1. Did the District Court error in sua sponte dismissing Mr. Doe’s federal due process claim against the Defendants on the merits and without providing him reasonable notice that the adequacy of his claim was in question;
2. Whether a student who attends a private college is entitled to any level of due process during a Title IX sexual misconduct investigation and disciplinary process;
3. What due process is a private college obligated to provide to a student who is accused of violating its Title IX sexual misconduct policy;
4. Did the District Court error in sua sponte dismissing Mr. Doe’s remaining state and federal claims against the Defendants without prejudice and on the ground that his claims were premature; and
5. Whether a student who attends a private college is required to wait until after the college makes a finding that he or she violated the college’s sexual misconduct policy before he or she is able to seek injunctive relief regarding the procedures that the college intends to use and/or has used against him or her during the disciplinary process.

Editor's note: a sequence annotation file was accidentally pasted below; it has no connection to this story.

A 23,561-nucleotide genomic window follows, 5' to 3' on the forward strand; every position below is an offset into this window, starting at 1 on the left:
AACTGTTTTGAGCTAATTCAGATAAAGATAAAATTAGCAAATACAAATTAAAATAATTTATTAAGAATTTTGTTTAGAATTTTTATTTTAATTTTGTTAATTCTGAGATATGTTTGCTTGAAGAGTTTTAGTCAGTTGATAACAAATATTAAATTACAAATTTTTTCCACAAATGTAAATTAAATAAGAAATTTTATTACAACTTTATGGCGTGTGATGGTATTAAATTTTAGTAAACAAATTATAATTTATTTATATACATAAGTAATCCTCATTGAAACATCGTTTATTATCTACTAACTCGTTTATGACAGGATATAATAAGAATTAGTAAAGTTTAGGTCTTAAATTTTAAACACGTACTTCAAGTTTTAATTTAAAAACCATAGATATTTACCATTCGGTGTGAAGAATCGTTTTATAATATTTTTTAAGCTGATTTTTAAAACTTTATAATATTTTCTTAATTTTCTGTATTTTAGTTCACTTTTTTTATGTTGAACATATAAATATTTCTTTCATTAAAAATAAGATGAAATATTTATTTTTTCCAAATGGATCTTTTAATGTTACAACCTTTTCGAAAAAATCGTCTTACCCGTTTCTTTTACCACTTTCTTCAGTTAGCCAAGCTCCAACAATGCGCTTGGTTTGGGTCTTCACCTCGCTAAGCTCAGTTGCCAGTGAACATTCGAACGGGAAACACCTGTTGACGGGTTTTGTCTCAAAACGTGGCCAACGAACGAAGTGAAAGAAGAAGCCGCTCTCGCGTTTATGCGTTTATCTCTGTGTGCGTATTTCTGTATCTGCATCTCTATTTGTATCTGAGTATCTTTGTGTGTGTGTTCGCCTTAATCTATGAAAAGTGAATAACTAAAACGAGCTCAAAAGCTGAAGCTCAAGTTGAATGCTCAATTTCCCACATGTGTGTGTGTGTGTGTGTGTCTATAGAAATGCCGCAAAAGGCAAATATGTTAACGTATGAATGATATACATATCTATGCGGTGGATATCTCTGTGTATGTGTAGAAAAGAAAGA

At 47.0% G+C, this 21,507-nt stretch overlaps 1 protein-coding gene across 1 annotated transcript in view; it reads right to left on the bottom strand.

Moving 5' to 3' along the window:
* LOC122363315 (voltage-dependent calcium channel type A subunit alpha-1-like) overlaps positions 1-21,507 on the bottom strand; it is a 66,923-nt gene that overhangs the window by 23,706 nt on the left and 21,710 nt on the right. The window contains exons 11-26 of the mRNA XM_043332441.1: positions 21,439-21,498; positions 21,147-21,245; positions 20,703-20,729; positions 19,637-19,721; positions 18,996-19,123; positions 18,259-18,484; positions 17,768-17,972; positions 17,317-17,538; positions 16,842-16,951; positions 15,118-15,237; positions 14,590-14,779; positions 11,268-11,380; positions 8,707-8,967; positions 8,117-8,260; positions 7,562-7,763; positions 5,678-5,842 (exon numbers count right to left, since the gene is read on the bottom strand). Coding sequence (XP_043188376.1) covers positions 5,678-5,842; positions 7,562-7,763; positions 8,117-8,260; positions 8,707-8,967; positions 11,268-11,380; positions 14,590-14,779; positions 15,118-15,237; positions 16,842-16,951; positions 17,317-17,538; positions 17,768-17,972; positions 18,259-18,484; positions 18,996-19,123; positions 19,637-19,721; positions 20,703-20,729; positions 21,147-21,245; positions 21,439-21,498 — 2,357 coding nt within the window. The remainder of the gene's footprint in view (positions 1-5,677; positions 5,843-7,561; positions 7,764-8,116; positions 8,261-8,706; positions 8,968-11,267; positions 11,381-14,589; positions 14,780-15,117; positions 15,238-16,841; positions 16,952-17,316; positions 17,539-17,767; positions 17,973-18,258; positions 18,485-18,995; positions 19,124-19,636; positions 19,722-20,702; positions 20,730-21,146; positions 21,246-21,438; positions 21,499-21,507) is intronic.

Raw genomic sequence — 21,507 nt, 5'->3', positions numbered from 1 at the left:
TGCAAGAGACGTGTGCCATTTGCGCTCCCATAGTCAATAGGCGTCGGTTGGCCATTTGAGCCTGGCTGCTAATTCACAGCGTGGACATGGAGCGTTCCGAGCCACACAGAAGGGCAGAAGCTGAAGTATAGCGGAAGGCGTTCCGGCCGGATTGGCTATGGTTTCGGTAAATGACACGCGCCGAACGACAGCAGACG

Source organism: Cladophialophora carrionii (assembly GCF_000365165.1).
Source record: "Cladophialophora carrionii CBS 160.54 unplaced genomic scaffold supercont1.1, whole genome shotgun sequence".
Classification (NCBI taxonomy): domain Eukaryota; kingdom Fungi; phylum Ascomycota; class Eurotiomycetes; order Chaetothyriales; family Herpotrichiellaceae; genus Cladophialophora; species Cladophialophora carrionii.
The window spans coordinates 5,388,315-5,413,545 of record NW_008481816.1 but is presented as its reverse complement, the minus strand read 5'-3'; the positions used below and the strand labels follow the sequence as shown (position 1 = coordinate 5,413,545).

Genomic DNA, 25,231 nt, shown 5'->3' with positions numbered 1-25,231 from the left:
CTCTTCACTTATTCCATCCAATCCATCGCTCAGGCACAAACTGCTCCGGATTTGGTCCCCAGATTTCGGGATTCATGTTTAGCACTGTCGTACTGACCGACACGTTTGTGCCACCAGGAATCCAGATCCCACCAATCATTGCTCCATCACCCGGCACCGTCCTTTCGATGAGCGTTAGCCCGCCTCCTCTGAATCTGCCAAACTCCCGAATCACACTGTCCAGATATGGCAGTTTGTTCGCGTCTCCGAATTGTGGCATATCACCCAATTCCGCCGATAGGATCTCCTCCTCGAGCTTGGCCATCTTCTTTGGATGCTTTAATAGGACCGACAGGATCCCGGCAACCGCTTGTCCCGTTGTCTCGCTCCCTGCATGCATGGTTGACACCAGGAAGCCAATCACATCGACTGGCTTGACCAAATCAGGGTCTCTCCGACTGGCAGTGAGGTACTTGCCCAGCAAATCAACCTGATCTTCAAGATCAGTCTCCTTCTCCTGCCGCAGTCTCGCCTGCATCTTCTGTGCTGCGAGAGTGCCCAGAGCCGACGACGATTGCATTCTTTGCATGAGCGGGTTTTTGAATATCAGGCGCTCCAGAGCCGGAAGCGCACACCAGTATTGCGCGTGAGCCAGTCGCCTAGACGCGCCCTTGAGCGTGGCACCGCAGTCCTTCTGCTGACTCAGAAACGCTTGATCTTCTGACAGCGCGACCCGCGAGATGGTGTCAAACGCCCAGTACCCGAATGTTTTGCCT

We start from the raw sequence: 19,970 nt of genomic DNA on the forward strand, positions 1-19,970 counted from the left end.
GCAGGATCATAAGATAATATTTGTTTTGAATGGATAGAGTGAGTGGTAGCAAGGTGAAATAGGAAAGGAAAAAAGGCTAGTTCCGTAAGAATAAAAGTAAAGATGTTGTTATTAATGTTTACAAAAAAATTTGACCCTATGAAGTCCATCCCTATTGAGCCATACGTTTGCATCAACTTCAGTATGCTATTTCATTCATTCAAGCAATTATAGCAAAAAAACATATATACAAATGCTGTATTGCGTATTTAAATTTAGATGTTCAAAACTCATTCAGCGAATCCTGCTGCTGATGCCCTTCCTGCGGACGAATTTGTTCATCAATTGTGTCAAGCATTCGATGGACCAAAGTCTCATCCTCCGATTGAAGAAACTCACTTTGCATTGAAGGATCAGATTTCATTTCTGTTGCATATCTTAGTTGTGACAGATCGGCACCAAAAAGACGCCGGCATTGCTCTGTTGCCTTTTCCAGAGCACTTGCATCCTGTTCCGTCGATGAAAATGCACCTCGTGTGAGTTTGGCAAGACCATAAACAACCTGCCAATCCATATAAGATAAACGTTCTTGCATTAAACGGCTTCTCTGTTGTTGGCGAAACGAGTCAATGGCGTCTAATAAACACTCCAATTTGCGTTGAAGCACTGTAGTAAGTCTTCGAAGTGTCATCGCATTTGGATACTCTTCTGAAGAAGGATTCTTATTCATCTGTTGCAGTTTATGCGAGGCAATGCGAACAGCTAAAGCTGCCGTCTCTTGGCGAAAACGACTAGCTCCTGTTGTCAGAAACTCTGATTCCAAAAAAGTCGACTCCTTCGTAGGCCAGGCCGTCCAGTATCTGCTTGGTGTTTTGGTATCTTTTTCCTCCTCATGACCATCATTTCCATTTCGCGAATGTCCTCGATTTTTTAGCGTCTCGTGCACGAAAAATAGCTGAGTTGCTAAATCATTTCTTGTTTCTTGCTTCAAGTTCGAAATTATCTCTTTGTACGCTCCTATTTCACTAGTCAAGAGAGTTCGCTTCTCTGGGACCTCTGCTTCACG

The Statement of the Case brings up the Sixth Circuit decision in John Doe. No. 1 which came down after the District Court decision:

This case involves yet another male student at Oberlin College suing the College for sex discrimination, in violation of Title IX of the Higher Education Act of 1965. Mr. Doe’s claims against the Defendants are based on Oberlin College’s well-documented, gender-based discriminatory policies and procedures that it has implemented against male students accused of violating its sexual misconduct policy and its biased handling of its investigation and adjudicatory process into whether he violated the College’s sexual misconduct policy.